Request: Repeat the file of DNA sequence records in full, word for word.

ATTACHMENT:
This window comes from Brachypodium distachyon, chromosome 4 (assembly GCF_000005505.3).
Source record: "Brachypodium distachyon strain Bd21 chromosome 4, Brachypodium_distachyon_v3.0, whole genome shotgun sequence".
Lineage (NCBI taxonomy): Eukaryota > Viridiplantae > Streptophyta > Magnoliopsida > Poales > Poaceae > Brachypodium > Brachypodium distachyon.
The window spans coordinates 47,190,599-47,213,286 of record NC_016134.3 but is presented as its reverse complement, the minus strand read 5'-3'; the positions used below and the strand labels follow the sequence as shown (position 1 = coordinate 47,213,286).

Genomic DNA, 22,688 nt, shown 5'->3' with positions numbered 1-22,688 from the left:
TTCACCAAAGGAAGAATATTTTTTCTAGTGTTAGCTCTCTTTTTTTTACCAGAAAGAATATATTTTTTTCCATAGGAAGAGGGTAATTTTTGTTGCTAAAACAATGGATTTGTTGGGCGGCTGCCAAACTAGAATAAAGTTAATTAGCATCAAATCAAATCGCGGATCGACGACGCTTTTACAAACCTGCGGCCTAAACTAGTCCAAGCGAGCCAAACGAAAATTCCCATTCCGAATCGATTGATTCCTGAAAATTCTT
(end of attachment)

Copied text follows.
This window comes from Brachypodium distachyon, chromosome 4 (assembly GCF_000005505.3).
Source record: "Brachypodium distachyon strain Bd21 chromosome 4, Brachypodium_distachyon_v3.0, whole genome shotgun sequence".
Lineage (NCBI taxonomy): Eukaryota > Viridiplantae > Streptophyta > Magnoliopsida > Poales > Poaceae > Brachypodium > Brachypodium distachyon.
The window spans coordinates 47,190,599-47,213,286 of record NC_016134.3 but is presented as its reverse complement, the minus strand read 5'-3'; the positions used below and the strand labels follow the sequence as shown (position 1 = coordinate 47,213,286).

Genomic DNA, 22,688 nt, shown 5'->3' with positions numbered 1-22,688 from the left:
TTCACCAAAGGAAGAATATTTTTTCTAGTGTTAGCTCTCTTTTTTTTACCAGAAAGAATATATTTTTTTCCATAGGAAGAGGGTAATTTTTGTTGCTAAAACAATGGATTTGTTGGGCGGCTGCCAAACTAGAATAAAGTTAATTAGCATCAAATCAAATCGCGGATCGACGACGCTTTTACAAACCTGCGGCCTAAACTAGTCCAAGCGAGCCAAACGAAAATTCCCATTCCGAATCGATTGATTCCTGAAAATTCTT